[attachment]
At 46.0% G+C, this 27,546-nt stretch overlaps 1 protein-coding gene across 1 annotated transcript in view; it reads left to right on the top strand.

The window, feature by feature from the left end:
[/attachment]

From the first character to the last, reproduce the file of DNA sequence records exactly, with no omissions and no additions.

At 46.0% G+C, this 27,546-nt stretch overlaps 1 protein-coding gene across 1 annotated transcript in view; it reads left to right on the top strand.

The window, feature by feature from the left end: